Scholars from all over the world have been coming to the University of Nevada, Reno for the Literature and Environment Program. China, Taiwan, Japan, and Korea are only a few of the countries that have sent grad students and professors overseas. The program has been growing, and this year has seen a noteworthy increase in the number of international scholars coming to Nevada to continue their studies.
“Every year we seem to have several international visitors,” said Scott Slovic, one of the professors in charge of the program, “but this is a particularly active year, with about a dozen graduate students and professors coming here to work with the literature and environment community.”
Among those scholars is Pat Louw, a lecturer at the University of Zululand in Mtunzini, South Africa. Louw is staying in Reno for three weeks for her studies, and she is focusing on eco-criticism in relation to other literary theories.
“Partly I’m looking at eco-feminism and different feminist theories,” Louw said, “and also looking at ways the landscape is constructed in relation to identity, formation, and subjectivity.”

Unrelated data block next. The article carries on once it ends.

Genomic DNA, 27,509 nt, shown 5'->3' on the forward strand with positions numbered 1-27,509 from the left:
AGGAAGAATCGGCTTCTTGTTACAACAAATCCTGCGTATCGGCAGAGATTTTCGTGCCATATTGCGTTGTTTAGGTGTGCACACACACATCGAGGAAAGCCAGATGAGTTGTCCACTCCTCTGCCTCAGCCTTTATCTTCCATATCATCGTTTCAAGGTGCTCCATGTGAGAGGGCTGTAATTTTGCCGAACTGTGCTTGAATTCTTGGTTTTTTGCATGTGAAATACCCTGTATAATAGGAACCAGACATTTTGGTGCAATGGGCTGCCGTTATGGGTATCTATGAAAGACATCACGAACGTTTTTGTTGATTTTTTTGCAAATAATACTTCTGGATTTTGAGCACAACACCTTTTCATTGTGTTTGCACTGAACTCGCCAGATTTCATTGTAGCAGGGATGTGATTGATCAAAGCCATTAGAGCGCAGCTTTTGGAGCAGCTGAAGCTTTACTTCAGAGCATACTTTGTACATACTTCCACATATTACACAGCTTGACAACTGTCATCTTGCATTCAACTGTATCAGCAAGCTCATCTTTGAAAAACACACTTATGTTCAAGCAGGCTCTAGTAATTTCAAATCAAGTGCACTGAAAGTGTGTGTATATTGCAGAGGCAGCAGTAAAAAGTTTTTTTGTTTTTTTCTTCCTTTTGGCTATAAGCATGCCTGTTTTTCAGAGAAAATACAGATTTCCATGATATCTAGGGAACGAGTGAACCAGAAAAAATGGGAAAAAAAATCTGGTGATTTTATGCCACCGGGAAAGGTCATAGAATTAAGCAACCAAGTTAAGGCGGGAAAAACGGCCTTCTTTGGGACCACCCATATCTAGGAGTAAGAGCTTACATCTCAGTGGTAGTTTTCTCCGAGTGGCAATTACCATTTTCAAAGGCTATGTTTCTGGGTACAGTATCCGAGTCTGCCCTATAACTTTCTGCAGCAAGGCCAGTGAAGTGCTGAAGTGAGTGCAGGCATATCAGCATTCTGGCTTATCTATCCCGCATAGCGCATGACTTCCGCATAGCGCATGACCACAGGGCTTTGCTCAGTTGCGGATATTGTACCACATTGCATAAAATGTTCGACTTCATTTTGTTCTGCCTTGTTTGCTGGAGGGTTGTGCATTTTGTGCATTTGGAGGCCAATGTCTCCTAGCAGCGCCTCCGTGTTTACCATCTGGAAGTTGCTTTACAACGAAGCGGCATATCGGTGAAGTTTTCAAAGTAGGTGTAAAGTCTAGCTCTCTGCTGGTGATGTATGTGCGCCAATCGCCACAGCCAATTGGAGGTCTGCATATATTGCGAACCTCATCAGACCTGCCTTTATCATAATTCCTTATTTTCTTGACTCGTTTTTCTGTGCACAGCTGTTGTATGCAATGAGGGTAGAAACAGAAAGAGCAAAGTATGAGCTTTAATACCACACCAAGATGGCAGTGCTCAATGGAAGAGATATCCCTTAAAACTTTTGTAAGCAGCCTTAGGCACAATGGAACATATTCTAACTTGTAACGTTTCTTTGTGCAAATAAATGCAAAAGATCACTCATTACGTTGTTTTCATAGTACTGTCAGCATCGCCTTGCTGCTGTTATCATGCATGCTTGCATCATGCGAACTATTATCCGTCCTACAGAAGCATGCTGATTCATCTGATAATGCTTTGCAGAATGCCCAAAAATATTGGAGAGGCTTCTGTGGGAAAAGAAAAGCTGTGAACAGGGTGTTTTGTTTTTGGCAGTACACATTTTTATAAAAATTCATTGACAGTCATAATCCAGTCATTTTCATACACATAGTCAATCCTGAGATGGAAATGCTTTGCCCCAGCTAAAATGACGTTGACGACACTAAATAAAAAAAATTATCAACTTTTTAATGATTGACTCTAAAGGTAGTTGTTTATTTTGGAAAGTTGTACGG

One primary area that Louw is studying, and also giving a lecture about on Wednesday, Sept. 23, is social environment and justice. She has looked specifically at two women of color and many of the issues they have had to overcome in their lives.
“These two women were victims of cultural interaction between the first colonial settlers from Holland and the native inhabitants of the islands,” Louw said. “I’m going to look at social and environmental justice from a historical perspective, and I’m also going to look at the way both nature and humans are exploited and dominated by the European Imperial powers and the way that is constructed in various texts.”
Louw, like the other international scholars, was sent here by her institution on study leave and given a travel grant to make the journey. After a meeting with Slovic last December, she decided to spend her study leave here.
“I contacted Professor Slovic when I was in San Francisco for the MLA, and he agreed to meet me,” Louw said. “Then I arranged to come (to Reno) when I had my study leave.”
Reno has many appeals to an eco-critic, especially one from a country with a somewhat similar environment. The landscape of Nevada has given Louw some new ideas.
“I am fascinated by the desert,” she said, “and I would like to do some research on desert literature in South Africa to compare with the desert literature here in the Southwest.”
However, the location is only part of the attraction the University has to offer. According to Louw, there are many talented eco-critics within the Literature and Environment Program. She is also impressed with the number of different international scholars and the diverse insights they bring to their common area of research.
“I think it’s very productive to have all these different thoughts,” Louw said. “I really must commend this department for making it possible for people to come here and exchange ideas. I wish I had more time here.”